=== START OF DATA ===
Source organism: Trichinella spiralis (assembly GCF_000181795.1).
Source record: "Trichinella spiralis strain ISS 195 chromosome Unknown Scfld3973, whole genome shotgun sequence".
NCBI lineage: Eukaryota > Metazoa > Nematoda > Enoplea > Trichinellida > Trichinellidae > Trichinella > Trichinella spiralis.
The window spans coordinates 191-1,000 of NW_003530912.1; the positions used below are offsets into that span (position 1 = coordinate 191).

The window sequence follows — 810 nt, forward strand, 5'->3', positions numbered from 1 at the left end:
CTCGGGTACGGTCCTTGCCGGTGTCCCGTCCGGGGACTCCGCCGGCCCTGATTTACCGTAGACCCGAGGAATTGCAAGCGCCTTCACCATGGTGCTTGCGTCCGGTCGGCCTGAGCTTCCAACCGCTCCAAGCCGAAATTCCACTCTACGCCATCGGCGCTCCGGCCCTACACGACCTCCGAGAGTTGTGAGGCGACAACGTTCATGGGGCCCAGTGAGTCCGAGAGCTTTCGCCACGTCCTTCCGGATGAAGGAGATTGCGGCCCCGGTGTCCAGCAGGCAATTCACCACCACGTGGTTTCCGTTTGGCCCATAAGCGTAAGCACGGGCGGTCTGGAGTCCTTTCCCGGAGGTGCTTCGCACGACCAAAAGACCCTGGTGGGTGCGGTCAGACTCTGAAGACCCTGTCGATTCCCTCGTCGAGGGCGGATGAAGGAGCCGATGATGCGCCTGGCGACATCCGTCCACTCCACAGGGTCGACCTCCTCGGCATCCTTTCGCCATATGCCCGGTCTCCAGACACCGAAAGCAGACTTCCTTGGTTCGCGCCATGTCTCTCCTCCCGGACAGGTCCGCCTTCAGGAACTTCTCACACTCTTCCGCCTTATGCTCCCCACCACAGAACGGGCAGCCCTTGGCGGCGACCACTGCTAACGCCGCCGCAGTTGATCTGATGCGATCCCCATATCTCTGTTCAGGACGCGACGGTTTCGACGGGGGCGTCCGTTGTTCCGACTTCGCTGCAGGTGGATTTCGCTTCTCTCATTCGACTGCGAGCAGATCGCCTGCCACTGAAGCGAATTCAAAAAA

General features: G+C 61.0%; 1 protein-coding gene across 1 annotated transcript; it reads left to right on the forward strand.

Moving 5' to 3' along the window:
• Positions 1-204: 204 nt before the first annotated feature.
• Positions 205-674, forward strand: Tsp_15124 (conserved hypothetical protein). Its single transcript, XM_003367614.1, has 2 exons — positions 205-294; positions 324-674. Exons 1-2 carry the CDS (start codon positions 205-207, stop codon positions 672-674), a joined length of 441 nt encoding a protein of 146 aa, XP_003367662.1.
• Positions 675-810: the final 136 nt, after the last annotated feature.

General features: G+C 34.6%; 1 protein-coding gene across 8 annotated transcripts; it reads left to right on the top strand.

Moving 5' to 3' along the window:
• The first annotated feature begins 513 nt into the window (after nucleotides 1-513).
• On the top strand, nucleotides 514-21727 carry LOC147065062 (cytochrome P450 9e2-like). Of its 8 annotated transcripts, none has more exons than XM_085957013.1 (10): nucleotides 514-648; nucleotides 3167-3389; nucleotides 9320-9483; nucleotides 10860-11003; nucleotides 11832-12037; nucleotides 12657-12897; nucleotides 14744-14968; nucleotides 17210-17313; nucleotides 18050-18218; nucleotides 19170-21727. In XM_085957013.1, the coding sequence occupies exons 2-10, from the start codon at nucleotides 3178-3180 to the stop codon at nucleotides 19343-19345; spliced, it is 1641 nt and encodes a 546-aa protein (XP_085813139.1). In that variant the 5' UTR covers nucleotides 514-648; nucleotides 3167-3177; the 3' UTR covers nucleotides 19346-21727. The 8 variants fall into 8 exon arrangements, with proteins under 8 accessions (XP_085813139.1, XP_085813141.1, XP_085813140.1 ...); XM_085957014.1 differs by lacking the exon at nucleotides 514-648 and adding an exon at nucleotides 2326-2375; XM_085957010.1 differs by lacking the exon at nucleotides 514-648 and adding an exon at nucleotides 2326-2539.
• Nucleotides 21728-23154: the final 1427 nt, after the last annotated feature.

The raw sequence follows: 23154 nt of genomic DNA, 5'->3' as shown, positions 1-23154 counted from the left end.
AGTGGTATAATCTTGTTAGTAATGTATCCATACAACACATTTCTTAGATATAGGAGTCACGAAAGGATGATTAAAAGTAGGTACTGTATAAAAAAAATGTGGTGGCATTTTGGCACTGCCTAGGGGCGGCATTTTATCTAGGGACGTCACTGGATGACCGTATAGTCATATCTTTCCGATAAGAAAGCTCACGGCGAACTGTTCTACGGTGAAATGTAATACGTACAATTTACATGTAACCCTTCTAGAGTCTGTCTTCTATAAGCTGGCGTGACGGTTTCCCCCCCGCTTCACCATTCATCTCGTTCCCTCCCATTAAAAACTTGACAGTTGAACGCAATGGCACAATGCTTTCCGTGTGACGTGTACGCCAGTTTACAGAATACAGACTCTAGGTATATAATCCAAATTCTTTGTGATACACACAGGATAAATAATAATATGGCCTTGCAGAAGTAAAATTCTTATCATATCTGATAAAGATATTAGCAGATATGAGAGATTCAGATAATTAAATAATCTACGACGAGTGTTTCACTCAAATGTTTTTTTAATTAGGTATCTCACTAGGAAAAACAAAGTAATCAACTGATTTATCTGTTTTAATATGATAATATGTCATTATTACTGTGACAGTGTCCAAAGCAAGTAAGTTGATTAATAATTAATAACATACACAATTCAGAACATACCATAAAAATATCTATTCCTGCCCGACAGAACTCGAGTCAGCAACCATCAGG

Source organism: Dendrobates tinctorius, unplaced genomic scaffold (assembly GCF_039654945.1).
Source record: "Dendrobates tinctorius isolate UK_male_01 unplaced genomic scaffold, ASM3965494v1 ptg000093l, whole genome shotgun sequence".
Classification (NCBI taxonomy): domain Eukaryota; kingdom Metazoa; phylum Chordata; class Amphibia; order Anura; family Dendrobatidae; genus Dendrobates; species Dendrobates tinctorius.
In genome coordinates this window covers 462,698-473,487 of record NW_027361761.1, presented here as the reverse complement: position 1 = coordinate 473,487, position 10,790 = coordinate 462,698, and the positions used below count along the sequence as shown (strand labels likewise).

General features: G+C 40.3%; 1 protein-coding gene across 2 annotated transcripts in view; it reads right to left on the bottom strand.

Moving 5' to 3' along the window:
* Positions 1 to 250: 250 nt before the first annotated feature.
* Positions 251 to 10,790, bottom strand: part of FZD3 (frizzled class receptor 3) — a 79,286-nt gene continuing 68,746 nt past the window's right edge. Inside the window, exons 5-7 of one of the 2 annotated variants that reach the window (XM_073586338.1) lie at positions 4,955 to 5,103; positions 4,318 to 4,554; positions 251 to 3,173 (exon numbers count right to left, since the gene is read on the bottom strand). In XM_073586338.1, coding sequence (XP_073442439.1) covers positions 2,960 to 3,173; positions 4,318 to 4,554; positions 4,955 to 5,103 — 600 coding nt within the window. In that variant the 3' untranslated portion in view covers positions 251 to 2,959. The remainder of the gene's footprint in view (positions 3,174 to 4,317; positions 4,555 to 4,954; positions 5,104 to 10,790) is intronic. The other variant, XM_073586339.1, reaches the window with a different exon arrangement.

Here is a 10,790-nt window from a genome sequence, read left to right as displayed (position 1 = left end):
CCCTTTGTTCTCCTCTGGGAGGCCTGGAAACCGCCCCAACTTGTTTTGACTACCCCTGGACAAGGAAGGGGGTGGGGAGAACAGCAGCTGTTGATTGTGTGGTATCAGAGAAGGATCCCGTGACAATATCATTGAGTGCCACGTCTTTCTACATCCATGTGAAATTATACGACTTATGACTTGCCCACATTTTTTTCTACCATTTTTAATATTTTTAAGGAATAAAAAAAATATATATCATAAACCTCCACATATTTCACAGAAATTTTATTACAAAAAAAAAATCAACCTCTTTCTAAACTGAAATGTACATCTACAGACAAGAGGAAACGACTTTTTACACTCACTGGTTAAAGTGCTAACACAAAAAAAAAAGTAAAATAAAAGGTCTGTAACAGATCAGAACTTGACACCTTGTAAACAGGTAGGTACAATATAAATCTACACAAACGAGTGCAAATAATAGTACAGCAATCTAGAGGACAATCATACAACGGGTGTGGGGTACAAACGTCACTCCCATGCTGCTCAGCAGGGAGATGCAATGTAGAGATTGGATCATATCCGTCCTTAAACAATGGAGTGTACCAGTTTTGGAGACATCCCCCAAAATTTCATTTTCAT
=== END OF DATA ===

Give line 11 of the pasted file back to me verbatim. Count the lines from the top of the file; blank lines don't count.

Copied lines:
• Positions 675-810: the final 136 nt, after the last annotated feature.